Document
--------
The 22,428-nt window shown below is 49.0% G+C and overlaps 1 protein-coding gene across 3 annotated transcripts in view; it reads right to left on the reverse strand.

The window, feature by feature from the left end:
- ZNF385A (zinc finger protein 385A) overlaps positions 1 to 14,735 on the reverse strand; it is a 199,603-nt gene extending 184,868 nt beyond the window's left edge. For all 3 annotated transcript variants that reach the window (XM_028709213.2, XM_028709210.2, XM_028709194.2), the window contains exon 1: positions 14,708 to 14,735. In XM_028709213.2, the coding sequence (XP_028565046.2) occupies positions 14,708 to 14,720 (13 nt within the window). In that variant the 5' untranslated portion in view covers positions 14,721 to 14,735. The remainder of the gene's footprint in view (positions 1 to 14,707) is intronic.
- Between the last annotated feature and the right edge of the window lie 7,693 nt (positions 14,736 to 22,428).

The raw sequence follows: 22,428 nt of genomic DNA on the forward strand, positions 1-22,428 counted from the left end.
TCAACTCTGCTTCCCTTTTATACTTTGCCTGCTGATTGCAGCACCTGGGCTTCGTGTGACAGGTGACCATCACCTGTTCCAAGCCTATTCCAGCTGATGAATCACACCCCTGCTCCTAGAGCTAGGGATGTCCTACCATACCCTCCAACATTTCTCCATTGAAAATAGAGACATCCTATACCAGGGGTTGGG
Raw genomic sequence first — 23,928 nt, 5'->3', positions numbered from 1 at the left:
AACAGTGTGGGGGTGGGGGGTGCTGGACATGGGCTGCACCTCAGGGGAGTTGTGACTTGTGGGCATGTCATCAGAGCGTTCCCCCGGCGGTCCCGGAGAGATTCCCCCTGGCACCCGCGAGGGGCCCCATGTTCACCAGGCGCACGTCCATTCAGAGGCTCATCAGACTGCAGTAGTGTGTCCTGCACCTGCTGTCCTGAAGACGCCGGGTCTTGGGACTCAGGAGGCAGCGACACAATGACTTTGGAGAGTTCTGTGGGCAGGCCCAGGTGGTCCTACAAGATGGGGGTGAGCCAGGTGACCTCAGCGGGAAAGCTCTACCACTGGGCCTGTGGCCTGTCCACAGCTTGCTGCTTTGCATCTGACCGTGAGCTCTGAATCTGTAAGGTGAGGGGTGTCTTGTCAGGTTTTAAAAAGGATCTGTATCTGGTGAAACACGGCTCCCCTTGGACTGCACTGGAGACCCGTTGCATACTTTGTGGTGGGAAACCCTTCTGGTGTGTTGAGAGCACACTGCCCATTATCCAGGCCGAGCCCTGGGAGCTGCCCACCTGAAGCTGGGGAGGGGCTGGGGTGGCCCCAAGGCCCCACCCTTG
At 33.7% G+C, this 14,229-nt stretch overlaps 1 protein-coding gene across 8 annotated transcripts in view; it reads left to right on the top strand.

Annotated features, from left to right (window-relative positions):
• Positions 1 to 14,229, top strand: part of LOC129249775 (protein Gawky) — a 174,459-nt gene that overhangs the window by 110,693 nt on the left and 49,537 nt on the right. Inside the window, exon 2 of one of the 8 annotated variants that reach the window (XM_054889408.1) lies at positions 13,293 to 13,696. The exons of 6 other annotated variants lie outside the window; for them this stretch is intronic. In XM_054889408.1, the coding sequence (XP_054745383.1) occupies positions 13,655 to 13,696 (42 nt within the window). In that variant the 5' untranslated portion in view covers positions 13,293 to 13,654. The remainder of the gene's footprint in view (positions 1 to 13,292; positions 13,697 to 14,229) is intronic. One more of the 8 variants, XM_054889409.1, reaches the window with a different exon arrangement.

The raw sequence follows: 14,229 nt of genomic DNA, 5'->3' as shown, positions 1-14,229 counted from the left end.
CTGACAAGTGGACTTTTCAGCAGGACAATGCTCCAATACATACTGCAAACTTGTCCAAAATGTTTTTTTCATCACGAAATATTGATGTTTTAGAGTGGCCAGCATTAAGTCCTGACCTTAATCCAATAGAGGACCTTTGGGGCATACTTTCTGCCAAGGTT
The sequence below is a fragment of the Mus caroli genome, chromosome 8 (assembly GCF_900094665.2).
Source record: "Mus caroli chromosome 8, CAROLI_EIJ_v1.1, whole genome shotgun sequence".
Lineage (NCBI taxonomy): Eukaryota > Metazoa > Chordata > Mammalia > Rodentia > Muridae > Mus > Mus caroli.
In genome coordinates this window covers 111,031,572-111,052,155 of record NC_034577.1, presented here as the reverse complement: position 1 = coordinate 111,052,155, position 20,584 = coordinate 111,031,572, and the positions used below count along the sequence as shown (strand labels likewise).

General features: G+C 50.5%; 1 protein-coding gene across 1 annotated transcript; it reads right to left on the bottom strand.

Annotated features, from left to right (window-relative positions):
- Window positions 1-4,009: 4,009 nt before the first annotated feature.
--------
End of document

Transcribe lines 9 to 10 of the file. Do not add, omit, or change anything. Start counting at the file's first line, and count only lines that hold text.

At 33.7% G+C, this 14,229-nt stretch overlaps 1 protein-coding gene across 8 annotated transcripts in view; it reads left to right on the top strand.

Annotated features, from left to right (window-relative positions):